Houses built by P.E.I. carpenters-in-training will end up as social housing
Construction Association of P.E.I. developing prototype for a net-zero tiny home
The social housing inventory on P.E.I. is about to grow by at least 32 units, thanks to the work of carpenters-in-training in Summerside and Charlottetown.
Organizers say the new projects will help, in a small way, with two of the Island's biggest challenges — the housing crisis and the shortage of skilled construction workers.
The Construction Association of P.E.I. is developing a prototype for an energy-efficient tiny home, and will then build 30 over the next three years.
"As an industry, we have a huge need for labour, and at the same time, building housing for Islanders. It's just a win-win situation," said general manager Sam Sanderson.
"Instead of building mini-barns and small little projects, we sat down, the [housing] minister and I and his department, and thought about 'What can we do to help?' — and this is what we came up with."
'Very exciting, very innovative'
Sanderson said the contract with the province is for up to 30 tiny homes, by the end of 2025.
He said materials will cost about $60,000 per home, with labour provided by participants in training programs funded by the provincial and federal governments.
"It's designed to be net-zero ready. It's a very innovative, cool-looking structure," Sanderson said.
"The key part of this is our training centre, and the ability to train participants. So the more people we get to train, the more tiny homes we get to build."
Sanderson said he has received calls from construction associations across the country asking about the program.
"Tiny homes have been been the talk of the town for quite a while. It's very exciting, it's very innovative," Sanderson said.
As an industry, we have a huge need for labour, and at the same time, building housing for Islanders. It's just a win-win situation.—Sam Sanderson, Construction Association of P.E.I.
"Every construction association in Canada has the potential to take on a project like this, to create entry-level positions, increase the labour force, but also at the same time tackling the housing issue."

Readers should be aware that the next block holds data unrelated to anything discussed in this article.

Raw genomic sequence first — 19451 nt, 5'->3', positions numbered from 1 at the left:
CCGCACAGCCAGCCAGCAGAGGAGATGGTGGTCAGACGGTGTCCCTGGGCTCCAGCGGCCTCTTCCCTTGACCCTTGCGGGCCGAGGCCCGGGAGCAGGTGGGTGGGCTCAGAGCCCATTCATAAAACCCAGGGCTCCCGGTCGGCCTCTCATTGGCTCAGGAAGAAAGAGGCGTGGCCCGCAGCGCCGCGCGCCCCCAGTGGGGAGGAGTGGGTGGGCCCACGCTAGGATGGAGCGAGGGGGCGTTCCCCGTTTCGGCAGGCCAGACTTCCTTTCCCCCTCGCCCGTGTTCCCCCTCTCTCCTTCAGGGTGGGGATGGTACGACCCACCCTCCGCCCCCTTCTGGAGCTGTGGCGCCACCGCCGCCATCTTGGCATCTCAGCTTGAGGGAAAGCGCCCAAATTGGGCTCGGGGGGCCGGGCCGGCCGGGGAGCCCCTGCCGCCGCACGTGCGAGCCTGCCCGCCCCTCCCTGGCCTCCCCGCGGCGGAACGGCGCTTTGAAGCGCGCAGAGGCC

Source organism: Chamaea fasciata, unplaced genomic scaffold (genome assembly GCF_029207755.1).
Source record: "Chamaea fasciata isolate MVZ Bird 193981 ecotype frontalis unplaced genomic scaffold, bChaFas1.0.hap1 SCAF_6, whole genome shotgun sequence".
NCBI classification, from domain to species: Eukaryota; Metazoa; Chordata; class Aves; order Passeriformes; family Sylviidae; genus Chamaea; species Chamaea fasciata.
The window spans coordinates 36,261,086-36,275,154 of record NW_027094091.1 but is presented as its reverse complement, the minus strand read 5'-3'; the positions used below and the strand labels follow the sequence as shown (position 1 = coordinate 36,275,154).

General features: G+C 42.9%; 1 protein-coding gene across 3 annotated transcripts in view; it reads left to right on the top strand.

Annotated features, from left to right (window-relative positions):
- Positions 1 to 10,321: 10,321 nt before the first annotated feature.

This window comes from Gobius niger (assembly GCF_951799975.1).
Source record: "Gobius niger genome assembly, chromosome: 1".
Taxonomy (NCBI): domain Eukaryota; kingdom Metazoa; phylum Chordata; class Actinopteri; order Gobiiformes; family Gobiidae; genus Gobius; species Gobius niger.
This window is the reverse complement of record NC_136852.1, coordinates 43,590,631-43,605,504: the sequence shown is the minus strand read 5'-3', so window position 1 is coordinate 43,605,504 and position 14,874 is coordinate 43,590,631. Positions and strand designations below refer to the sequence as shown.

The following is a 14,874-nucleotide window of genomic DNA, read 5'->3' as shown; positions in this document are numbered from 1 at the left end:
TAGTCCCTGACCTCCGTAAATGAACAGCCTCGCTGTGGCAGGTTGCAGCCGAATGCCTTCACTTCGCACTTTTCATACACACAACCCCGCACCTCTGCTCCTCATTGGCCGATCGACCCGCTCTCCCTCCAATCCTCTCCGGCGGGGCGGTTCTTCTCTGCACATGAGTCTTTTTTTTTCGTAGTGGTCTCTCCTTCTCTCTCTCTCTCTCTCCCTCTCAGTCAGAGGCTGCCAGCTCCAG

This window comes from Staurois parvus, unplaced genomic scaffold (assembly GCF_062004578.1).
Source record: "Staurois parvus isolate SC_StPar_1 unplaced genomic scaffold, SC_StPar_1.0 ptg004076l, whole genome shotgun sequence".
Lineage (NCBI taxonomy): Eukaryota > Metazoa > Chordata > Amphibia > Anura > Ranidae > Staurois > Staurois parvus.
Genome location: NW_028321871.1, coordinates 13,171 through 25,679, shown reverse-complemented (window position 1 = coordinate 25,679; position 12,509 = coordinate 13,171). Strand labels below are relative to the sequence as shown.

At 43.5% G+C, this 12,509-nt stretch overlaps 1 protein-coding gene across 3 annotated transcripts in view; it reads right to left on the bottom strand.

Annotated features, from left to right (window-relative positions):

Jonathan Houde is part of the Construction Association's Discover Carpentry program, and is helping to build the first tiny home.
"It feels exciting. We're at the forefront of this, so it's a big learning curve for all of us," Houde said.
"[There's] such a big shortage of housing here on P.E.I., I think it's going to help so many people."
In Summerside, P.E.I., students in multiple programs at Holland College are working on two 1,100-square-foot homes as part of their training.
This year, for the first time, these houses have been purchased by the provincial government to be used for social housing. Previously, the houses have been sold at the end of the school year.
It's only two homes, so it's only a drop in the bucket. But it's something we can do to help.—Craig Roche, Holland College
"We thought it was a great idea," said program manager Craig Roche.
"We were on board right away. It's only two homes, so it's only a drop in the bucket. But it's something we can do to help."
Carpentry student Will Ross is also happy to hear that the houses will be going to a good home.
"It definitely hits close to home. I've known a lot of people that have almost been homeless," Ross said.
"It makes me really happy, knowing that these aren't just going to be sitting somewhere vacant. They're actually going to be put to good use, and hopefully change peoples' lives."